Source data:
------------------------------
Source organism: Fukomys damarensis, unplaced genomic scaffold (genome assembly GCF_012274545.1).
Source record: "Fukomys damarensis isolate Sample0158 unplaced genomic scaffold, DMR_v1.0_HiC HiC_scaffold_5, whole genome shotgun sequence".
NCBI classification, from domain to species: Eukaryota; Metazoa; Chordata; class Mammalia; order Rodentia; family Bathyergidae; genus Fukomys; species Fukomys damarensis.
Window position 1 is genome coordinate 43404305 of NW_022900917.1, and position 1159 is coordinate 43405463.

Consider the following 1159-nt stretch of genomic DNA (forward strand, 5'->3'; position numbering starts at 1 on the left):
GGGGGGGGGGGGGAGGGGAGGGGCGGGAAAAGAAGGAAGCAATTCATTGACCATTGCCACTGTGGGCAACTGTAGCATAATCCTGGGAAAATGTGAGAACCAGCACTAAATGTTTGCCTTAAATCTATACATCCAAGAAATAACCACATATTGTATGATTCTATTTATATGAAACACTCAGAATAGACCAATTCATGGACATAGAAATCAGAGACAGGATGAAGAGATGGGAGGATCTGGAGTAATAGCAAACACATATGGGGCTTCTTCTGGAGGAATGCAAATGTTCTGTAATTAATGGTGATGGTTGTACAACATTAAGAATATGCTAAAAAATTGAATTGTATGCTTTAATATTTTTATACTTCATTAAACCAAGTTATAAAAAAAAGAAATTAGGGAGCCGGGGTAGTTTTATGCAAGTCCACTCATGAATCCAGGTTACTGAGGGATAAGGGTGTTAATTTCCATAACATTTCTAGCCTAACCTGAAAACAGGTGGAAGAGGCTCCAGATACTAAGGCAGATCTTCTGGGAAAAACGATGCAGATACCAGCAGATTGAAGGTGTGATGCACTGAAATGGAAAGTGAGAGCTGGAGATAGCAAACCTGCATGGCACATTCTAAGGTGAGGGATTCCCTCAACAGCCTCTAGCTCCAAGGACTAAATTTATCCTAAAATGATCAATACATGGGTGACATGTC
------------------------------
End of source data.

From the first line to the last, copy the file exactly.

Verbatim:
Source organism: Fukomys damarensis, unplaced genomic scaffold (genome assembly GCF_012274545.1).
Source record: "Fukomys damarensis isolate Sample0158 unplaced genomic scaffold, DMR_v1.0_HiC HiC_scaffold_5, whole genome shotgun sequence".
NCBI classification, from domain to species: Eukaryota; Metazoa; Chordata; class Mammalia; order Rodentia; family Bathyergidae; genus Fukomys; species Fukomys damarensis.
Window position 1 is genome coordinate 43404305 of NW_022900917.1, and position 1159 is coordinate 43405463.

Consider the following 1159-nt stretch of genomic DNA (forward strand, 5'->3'; position numbering starts at 1 on the left):
GGGGGGGGGGGGGAGGGGAGGGGCGGGAAAAGAAGGAAGCAATTCATTGACCATTGCCACTGTGGGCAACTGTAGCATAATCCTGGGAAAATGTGAGAACCAGCACTAAATGTTTGCCTTAAATCTATACATCCAAGAAATAACCACATATTGTATGATTCTATTTATATGAAACACTCAGAATAGACCAATTCATGGACATAGAAATCAGAGACAGGATGAAGAGATGGGAGGATCTGGAGTAATAGCAAACACATATGGGGCTTCTTCTGGAGGAATGCAAATGTTCTGTAATTAATGGTGATGGTTGTACAACATTAAGAATATGCTAAAAAATTGAATTGTATGCTTTAATATTTTTATACTTCATTAAACCAAGTTATAAAAAAAAGAAATTAGGGAGCCGGGGTAGTTTTATGCAAGTCCACTCATGAATCCAGGTTACTGAGGGATAAGGGTGTTAATTTCCATAACATTTCTAGCCTAACCTGAAAACAGGTGGAAGAGGCTCCAGATACTAAGGCAGATCTTCTGGGAAAAACGATGCAGATACCAGCAGATTGAAGGTGTGATGCACTGAAATGGAAAGTGAGAGCTGGAGATAGCAAACCTGCATGGCACATTCTAAGGTGAGGGATTCCCTCAACAGCCTCTAGCTCCAAGGACTAAATTTATCCTAAAATGATCAATACATGGGTGACATGTC